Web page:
The ECRI institute released its top 10 health technology hazards list yesterday, bringing to attention that with new innovation comes great responsibility--for training, implementation and day-to-day use.
"All of the items on the list represent problems that can be avoided or risks that can be minimized through careful management of technologies," the report states. "For this Top 10 list, we focus only on what we call generic hazards--problems that result from the risks inherent to the use of certain types or combinations of medical technologies."
The top 10 include:
- Alarm hazards
- Infusion pump medication errors
- CT radiation exposures in pediatric patients
- Data integrity failures in EHRs and other health IT systems
- Occupational radiation hazards in hybrid ORs
- Inadequate reprocessing of endoscopes and surgical instruments
- Neglecting change management for networked devices and systems
- Risks to pediatric patients from "adult" technologies
- Robotic surgery due to insufficient training
- Retained devices and unretrieved fragments
With alarm hazards topping the list, ECRI points out that excessive numbers of alarms lead to fatigue and ultimately, patient harm. Just last week, a study in the Journal of the American Medical Informatics Association reported that providers override about half of the alerts they receive when using electronic prescribing systems. Furthermore the study found that only about half of those overrides are medically appropriate.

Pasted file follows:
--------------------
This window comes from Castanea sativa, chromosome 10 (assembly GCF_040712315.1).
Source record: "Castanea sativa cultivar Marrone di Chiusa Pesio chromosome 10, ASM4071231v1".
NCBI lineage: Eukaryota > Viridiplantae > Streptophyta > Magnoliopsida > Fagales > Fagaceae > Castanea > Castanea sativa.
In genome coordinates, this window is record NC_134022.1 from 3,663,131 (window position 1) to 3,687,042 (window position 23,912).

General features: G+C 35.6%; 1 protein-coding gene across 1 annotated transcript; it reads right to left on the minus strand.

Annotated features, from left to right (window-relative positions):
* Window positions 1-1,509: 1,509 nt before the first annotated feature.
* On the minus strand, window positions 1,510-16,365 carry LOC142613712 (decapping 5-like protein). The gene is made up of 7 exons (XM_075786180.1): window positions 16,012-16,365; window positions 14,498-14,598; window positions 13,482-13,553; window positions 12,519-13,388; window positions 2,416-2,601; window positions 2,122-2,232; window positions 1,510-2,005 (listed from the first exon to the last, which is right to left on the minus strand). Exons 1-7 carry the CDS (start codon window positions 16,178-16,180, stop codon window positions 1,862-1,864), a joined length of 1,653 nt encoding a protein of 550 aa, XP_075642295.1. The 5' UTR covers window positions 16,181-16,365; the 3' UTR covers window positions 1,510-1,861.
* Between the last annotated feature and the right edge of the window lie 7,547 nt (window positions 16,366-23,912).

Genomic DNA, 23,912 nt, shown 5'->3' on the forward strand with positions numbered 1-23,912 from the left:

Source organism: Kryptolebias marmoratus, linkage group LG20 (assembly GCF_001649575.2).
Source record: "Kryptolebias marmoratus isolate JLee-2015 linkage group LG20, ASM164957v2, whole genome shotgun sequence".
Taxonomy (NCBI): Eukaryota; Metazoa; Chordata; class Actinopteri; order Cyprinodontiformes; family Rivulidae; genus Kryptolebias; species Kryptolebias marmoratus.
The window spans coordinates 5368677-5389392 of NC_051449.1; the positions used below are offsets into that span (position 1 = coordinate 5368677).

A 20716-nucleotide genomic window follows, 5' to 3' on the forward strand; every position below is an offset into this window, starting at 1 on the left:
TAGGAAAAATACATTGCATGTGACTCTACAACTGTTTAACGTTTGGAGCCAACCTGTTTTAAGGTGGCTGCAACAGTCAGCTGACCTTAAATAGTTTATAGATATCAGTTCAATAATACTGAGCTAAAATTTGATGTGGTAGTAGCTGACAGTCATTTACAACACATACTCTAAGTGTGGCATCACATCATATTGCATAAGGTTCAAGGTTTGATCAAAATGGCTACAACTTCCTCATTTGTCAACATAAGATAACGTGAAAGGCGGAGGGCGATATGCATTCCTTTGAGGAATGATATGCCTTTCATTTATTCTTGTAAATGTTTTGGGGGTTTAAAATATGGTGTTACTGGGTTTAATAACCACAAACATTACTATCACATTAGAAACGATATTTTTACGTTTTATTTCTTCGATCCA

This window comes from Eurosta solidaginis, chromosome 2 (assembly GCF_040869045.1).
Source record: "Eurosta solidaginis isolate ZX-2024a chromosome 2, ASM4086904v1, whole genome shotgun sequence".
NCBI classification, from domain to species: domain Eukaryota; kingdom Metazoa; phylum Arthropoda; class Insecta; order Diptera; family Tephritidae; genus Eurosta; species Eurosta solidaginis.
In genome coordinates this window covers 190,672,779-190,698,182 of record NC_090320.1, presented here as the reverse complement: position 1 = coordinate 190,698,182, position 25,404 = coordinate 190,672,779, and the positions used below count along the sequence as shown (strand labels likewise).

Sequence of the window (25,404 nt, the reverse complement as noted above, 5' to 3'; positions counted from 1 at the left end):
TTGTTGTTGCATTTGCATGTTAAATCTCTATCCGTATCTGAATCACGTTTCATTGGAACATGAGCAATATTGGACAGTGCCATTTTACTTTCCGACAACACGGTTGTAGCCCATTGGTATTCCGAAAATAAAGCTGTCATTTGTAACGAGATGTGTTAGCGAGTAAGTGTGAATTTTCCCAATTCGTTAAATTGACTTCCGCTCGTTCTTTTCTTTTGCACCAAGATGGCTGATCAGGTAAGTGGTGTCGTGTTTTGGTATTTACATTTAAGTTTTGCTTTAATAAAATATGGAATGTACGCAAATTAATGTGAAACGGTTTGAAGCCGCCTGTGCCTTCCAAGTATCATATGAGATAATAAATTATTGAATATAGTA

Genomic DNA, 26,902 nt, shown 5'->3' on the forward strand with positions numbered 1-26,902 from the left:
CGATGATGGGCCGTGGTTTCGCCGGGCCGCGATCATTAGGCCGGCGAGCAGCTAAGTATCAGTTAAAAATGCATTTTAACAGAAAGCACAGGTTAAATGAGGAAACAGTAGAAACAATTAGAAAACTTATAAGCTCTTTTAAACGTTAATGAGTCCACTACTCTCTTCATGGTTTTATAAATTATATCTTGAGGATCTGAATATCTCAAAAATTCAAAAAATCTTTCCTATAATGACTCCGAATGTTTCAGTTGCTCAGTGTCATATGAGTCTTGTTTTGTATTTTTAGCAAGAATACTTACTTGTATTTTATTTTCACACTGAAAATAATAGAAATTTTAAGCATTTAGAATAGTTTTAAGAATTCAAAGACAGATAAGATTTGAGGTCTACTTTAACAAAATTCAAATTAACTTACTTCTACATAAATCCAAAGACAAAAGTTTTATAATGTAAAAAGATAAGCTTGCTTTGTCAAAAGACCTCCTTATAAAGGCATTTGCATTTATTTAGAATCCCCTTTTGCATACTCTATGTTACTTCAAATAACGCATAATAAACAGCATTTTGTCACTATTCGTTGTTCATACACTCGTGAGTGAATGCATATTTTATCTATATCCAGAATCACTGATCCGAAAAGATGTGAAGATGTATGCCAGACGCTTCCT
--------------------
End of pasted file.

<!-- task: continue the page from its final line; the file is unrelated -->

And in respect to the No, 4 risk--data integrity failures in EHRs and other health IT systems--just yesterday, two health IT experts contended in an article published by the Journal of the American Health Information Management Association that health information exchange organizations (HIOs) routinely put data security at risk through five risky practices.
There is ample evidence that No. 9 on the list--robotic surgery due to insufficient training-- is risky. It seems new reports wanring of the danger is released every month For example, complications from robotic surgery are widely underreported, according to a study published in August in the Journal for Healthcare Quality. In March, the American Congress of Obstetricians and Gynecologists said that robotic surgery for hysterectomies should not be a first or even second choice for women undergoing routine procedures, due, in part, to the learning curve associated with the robotic system.
ECRI points out that there's currently no widely recognized requirements for robotic surgery training and credentialing programs.
To learn more:
- see the report (registration required to download)